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Research Stories

3D Bone Scanning at the Smithsonian [SURE Stories]

The following blog post was written by UHPer and SURE Award winner Jane Meiter.           

The first time I rode the elevator to the third, restricted floor of the Smithsonian National Museum of Natural History, I didn’t know what to expect.  The countless rows of locked metal cabinets, twisting to form a labyrinth of specimens, were not quite what I expected.

            When I came to GW, I knew one advantage of the school was its proximity to the Smithsonian.  I never imagined that by the fall of my Sophomore year I would be accepted inside of its hidden domains.  For the last year I have held a research assistantship through the Honors program where I go to the National History Museum’s backstage areas and 3D scan mammalian bones.  As an anthropology student, this opportunity exceeded my wildest dreams for how I would be spending my Fridays throughout the semesters.

            3D scanning is a critical advancement in the science of biological anthropology.  One of the difficulties in making measurements of bones is in the exact variations of such complicated three-dimensional shapes, so portable 3D scanners have made such measurements more precise and accessible.  My research assistantship focused on building a database of African bovid postcrania.  In English, my job was to select adult skeletons of African bovids—think gazelle, water buffalo, wildebeest—identify the bones, and scan them.  This requires accurate bone identification, including the side of the body it comes from.  Practicing week after week identifying bones helps solidify my knowledge of skeletal anatomy.  Once I have selected the bone to scan, I take it to the rotating turntable, placed in front of the glowing, striped blue light of the scanner.  The portable scanner is the size of a thick book, laid on top of a tripod, the camera staring out from where the spine should be, and a handle molded into the back of the scanner.  A computer program controls both the scanner and the turntable, so the scanner takes a picture and the turntable rotates in sync, repeating until the turntable has gone all the way around.  The software renders the photos of the bone into a 3D image.  Sometimes, there are particularly exciting days, like the two weeks where I was scanning the colossal bones of wildebeest.  Their ankle bones are the size of my palm and I had to swap to the hand-held mode of the scanner, swinging it wildly over the larger bones, standing on my tiptoes in order to keep it far enough away to register the scan.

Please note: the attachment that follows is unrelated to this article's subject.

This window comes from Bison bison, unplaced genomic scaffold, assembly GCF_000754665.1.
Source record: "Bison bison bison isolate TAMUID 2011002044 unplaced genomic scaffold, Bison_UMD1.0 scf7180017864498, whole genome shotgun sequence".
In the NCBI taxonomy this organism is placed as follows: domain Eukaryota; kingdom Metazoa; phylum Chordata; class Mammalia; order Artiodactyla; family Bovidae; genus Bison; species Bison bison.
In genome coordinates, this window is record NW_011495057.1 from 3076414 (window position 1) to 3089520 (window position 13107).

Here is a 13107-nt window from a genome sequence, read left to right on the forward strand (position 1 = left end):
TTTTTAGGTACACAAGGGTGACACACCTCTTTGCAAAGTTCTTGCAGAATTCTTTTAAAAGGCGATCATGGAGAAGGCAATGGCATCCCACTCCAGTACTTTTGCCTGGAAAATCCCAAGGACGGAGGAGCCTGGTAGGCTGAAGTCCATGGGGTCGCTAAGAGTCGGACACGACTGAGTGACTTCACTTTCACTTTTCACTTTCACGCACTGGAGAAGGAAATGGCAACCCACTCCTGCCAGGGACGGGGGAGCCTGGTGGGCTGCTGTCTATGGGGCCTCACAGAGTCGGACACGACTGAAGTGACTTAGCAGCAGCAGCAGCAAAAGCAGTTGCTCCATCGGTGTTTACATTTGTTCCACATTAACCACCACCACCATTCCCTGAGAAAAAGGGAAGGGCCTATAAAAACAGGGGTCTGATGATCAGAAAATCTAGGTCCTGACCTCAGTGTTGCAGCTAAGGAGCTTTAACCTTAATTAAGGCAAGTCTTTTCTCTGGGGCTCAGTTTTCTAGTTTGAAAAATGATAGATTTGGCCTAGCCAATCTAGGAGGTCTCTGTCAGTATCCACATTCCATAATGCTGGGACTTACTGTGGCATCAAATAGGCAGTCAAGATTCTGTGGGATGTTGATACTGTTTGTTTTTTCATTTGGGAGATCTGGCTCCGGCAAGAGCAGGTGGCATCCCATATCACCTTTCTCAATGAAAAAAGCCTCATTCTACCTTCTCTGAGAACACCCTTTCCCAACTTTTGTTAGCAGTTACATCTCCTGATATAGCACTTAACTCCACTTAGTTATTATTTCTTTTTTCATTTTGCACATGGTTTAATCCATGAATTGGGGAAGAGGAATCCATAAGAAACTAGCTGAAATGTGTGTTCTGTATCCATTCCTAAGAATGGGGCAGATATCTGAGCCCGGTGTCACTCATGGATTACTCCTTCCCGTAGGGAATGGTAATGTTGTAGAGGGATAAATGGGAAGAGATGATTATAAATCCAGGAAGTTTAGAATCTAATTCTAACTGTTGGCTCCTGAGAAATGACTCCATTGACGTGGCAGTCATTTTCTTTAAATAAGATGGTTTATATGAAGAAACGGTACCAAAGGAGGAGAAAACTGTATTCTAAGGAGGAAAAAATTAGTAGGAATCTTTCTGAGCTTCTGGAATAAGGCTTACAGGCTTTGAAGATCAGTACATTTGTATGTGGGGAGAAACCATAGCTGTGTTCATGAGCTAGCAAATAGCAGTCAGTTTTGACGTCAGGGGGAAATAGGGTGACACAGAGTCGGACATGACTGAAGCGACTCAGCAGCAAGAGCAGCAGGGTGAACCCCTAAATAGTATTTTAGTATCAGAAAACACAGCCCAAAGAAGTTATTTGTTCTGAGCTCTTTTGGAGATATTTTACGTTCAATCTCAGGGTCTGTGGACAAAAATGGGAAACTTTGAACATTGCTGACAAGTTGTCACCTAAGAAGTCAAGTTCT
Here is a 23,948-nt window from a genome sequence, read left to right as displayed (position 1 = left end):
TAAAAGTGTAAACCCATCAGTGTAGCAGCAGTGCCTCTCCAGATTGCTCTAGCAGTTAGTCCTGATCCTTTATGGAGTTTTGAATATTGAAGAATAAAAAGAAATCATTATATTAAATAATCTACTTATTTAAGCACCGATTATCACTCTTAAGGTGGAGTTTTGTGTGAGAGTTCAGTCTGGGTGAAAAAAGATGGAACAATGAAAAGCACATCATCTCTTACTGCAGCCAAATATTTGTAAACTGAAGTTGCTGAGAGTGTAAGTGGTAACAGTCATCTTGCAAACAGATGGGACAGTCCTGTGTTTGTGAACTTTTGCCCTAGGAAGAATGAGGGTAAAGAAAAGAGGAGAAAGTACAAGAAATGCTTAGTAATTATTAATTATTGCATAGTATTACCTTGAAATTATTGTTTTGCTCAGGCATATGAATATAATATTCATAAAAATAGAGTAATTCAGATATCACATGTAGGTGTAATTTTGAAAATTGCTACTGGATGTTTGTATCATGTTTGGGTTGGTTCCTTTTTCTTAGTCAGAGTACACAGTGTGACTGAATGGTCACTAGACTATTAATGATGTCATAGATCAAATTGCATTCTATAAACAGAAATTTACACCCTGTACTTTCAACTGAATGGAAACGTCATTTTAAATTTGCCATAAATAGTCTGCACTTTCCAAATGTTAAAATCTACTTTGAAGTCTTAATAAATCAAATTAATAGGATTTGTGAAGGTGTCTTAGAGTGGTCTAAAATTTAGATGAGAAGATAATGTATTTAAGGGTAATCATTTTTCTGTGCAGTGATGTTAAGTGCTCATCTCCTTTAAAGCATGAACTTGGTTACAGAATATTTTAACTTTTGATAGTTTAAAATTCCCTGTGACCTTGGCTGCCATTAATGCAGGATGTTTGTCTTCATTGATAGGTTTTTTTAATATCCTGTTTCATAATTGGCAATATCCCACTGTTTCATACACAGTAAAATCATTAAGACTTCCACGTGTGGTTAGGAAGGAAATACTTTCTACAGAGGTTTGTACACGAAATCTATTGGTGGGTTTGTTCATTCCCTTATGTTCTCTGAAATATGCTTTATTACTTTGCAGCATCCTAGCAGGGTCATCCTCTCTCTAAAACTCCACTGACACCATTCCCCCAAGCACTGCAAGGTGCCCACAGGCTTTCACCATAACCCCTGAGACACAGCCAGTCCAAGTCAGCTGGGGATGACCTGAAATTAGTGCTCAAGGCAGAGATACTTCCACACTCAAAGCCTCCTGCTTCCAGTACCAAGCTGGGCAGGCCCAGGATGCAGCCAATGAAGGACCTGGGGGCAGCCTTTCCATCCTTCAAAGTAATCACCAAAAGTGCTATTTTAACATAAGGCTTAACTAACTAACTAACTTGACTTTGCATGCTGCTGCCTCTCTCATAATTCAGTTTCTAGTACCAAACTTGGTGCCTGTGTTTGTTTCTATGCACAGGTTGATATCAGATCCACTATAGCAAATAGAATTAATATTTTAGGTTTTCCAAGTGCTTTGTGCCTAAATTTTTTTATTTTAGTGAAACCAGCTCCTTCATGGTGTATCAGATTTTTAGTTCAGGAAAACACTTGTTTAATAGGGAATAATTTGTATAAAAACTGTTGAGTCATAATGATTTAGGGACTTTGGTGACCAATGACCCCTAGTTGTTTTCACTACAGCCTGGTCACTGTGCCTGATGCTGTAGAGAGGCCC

This research assistantship has been an invaluable and integral part of my GW experience.  Without it I would have never been presented with such an opportunity to see the Smithsonian Institution behind the scenes and to encounter such a diversity of learning material outside of the classroom.  Every time I enter the now-familiar labyrinth of cabinets, I still never fail to be amazed by the scale of it all.

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